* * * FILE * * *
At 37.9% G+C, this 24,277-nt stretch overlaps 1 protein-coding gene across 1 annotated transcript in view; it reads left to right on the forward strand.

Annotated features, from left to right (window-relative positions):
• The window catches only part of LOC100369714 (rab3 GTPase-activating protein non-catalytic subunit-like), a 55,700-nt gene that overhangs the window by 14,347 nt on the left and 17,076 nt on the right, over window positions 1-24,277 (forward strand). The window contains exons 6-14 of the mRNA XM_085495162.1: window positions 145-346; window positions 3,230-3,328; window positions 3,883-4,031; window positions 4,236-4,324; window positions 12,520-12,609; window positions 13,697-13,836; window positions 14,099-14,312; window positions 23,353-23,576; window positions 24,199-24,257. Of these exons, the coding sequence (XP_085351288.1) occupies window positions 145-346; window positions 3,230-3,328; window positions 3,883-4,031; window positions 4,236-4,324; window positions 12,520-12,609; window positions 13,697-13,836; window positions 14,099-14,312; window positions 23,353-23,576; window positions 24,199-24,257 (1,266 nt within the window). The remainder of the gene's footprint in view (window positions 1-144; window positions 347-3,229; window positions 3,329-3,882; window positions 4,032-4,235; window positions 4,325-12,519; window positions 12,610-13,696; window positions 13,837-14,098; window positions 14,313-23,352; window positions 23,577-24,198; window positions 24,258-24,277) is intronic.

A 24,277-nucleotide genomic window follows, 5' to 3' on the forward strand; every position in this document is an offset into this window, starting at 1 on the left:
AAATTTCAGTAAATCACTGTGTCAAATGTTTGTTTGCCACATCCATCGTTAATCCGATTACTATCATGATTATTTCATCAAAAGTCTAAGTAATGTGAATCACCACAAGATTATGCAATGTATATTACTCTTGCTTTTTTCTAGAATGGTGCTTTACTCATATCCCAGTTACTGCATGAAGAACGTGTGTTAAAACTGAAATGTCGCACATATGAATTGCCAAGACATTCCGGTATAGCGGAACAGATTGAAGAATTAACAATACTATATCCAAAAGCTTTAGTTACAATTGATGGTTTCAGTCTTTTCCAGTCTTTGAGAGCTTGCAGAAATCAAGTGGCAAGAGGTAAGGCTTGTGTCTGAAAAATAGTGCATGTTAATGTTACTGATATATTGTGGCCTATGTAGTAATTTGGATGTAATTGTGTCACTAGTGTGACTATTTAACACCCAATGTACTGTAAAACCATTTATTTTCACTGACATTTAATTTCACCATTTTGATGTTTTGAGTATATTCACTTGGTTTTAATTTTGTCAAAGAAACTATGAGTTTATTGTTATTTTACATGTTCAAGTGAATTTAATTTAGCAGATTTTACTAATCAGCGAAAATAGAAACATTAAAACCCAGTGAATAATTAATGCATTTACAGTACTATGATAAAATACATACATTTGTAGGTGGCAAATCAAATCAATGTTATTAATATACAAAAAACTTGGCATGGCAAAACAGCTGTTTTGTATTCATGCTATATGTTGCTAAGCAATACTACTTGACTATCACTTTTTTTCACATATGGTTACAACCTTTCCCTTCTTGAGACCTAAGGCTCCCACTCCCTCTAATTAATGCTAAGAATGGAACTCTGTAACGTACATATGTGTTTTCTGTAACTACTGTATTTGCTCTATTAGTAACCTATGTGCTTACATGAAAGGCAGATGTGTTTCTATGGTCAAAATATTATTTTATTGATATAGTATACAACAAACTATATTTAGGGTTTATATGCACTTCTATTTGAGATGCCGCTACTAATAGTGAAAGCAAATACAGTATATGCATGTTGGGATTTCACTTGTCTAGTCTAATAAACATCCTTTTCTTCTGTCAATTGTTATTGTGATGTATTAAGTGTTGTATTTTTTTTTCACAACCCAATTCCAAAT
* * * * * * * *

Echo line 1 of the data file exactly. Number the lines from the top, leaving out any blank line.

At 37.9% G+C, this 24,277-nt stretch overlaps 1 protein-coding gene across 1 annotated transcript in view; it reads left to right on the forward strand.